The Greek politician reiterated the message that the European Commission has been sending in recent days that “Bulgaria, Croatia and Romania are technically ready to join Schengen”. 

Until now, the Netherlands invoked the CVM; today, Austria justified its position by the increase in migration.

“The Netherlands is not in principle against Romania’s accession, we believe that all countries that meet the conditions should join. (…) It is very important that all the information will be on the table, the European Commission is working on that now. This is the procedure in Schengen. The Netherlands is not opposed to Romania joining Schengen, but we have to do it in a transparent and fair way. That’s why I mentioned the CVM,” said Dutch Prime Minister Mark Rutte a few months ago.

Until recently, Germany, France, Finland and the Netherlands had remained, in the public arena, the countries that had expressed, if not against, then at least skeptical about our accession to Schengen. The Franco-German formulation was rather that the Schengen area should be reformed before expanding it further and, in the meantime, Germany and France declared their support for Romania.

Now, however, the refusal to be accepted into Schengen is justified, by Austria, by the intensification of asylum applications of migrants on a supposed route through Romania. This is totally untrue. This has been supported by the majority of European countries and statistical data, which do not consider Romania as a route for the flow of migrants into Central and Western Europe.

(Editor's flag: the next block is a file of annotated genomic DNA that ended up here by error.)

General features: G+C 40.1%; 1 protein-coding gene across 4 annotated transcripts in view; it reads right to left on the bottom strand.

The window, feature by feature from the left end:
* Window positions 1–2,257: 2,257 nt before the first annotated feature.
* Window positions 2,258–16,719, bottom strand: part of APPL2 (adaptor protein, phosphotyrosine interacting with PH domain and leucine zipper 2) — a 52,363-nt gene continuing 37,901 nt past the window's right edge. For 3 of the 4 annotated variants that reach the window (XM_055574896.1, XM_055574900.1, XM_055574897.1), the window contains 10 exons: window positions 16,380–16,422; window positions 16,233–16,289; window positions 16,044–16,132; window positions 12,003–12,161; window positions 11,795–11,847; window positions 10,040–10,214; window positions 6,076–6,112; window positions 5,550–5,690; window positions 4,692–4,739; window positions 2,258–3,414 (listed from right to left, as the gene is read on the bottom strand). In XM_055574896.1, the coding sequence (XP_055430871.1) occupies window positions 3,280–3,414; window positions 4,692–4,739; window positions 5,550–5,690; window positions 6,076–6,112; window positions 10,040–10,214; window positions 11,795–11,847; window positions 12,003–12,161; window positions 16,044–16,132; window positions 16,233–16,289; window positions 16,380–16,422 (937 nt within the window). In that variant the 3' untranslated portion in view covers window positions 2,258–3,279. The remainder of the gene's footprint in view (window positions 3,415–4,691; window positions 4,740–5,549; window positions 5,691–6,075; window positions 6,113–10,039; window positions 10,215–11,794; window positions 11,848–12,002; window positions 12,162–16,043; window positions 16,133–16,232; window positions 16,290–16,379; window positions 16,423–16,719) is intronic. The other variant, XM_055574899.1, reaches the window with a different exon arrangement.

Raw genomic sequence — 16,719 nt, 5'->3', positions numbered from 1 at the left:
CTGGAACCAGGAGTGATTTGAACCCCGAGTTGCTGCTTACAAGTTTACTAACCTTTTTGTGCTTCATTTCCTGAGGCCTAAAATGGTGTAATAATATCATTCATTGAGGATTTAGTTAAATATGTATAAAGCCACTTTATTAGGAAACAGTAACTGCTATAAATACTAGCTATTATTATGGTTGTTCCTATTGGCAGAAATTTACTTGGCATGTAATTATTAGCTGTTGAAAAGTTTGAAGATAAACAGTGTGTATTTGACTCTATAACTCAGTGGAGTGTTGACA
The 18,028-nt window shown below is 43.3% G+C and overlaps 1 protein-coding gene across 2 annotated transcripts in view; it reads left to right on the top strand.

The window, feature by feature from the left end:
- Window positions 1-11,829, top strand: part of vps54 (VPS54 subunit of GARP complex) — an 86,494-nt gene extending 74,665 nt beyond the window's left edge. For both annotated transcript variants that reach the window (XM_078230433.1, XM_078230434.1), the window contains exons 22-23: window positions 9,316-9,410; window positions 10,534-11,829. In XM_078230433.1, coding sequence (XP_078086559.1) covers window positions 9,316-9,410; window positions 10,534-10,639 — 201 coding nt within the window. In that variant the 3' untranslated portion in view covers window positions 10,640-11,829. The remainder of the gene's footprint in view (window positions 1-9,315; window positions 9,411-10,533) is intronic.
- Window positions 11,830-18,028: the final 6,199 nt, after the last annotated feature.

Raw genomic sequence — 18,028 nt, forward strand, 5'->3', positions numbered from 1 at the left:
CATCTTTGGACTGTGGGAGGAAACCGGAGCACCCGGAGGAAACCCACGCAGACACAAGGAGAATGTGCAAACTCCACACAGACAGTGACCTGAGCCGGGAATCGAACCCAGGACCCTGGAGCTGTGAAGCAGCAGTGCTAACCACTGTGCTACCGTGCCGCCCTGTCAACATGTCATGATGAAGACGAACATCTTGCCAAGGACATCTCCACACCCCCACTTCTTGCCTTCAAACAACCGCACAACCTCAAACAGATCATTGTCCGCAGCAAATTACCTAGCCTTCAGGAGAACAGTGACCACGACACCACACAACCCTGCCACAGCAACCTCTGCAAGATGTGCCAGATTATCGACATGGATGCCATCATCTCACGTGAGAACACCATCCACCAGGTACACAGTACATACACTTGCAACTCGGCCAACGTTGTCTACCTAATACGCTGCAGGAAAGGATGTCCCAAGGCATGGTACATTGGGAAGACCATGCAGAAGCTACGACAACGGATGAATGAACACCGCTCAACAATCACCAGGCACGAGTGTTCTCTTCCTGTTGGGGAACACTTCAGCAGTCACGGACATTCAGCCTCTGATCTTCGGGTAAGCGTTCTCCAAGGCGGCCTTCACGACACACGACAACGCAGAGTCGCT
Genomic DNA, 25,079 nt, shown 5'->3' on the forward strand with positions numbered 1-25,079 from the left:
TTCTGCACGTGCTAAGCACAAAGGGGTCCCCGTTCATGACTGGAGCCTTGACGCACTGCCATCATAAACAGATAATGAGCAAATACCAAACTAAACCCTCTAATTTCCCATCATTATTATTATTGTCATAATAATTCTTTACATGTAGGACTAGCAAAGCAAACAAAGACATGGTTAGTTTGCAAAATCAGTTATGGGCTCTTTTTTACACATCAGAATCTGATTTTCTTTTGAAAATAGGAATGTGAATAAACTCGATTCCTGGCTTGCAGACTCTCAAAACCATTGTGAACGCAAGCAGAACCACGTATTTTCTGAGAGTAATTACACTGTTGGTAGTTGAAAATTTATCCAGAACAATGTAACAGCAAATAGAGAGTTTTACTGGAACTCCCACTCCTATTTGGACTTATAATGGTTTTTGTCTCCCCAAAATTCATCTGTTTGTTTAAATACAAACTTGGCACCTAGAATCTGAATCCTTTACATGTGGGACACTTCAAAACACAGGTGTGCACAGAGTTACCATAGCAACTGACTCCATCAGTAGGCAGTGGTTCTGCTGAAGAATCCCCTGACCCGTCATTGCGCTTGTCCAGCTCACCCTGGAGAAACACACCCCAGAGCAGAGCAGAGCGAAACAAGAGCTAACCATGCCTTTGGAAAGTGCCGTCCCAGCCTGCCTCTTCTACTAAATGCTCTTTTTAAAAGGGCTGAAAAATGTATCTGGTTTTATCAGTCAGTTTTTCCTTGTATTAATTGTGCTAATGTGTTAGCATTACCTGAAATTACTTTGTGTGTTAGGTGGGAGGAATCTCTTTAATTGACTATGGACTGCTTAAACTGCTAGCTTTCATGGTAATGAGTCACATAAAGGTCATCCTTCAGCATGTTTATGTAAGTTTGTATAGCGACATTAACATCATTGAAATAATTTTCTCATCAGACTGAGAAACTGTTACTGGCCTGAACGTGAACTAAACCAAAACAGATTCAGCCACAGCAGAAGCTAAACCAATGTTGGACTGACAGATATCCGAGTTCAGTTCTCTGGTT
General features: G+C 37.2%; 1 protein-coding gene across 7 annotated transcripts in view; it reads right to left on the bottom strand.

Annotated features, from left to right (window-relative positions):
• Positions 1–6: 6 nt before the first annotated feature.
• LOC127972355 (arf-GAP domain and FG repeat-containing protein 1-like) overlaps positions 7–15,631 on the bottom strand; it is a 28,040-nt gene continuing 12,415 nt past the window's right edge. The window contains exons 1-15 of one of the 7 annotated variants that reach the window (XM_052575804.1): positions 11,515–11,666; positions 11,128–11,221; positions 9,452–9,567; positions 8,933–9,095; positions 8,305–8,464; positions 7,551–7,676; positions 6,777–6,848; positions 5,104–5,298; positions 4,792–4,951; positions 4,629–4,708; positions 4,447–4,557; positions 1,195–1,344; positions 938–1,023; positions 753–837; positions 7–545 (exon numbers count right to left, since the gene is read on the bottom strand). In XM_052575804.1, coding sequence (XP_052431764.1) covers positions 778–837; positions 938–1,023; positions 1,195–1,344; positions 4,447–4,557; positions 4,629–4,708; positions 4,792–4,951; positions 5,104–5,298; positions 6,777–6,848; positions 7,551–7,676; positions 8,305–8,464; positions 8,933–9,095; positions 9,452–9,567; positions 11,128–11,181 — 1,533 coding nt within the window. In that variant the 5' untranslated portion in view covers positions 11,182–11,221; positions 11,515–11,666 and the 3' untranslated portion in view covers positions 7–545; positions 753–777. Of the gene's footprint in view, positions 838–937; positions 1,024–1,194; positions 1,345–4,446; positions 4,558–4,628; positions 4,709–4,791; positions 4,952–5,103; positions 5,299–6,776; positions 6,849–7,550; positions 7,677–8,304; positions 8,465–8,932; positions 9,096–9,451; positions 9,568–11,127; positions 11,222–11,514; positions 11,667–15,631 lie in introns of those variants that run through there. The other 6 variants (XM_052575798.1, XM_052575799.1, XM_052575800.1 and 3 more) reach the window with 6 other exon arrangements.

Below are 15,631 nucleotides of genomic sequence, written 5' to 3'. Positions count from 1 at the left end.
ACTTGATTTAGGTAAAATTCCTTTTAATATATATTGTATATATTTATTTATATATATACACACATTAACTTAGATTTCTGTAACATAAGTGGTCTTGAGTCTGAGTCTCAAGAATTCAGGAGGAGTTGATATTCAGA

“Protests over high migration figures are justified. But a veto against Schengen enlargement helps no one” – headlined the Viennese publication Kurier, quoted by ProTV, which noted the “double standard” with which the Nehamer government has treated Romania and Bulgaria on the one hand and Croatia on the other.

“Systems that don’t work shouldn’t be extended until they are fixed, and the Schengen system doesn’t work because more and more migrants are coming. This is the logic behind Interior Minister Gerhard Karner’s opposition to admitting more countries to the Schengen area (…) Quite remarkable, especially as Austria is not used to going around Brussels with veto threats,” the article states.

The author of the article also notes that “there is, however, one criticism that can be levelled at Karner, Chancellor (Karl) Nehammer and even their coalition partners, the Greens, who support the decision with surprisingly little opposition: double standards are applyed here. Because the government rejects the admission of Bulgaria and Romania to the Schengen area, but wants to give the green light to Croatia.”

According to the material, Croatia is “one of the favourite holiday destinations for Austrians. And if those longing for the Adriatic Sea no longer have to wait for hours at the Slovenian-Croatian border, the hearts of Austrian tourists will be happy”.

“When it comes to Croatia, the Austrian government is blind to migration. 40 percent of all 75,000 asylum applications filed in Austria this year came from migrants who landed in Serbia. You only have to look at a map to see that there are only two routes from there to Austria: via Schengen country Hungary, where migrants are apparently let through as quickly as possible, and via Schengen candidate Croatia. Of course, it is known in Vienna that migrants are heading north via Croatia and that in Hungary they are let through, but all this seems less important than really pounding the table elsewhere,” the Kurier commentary says.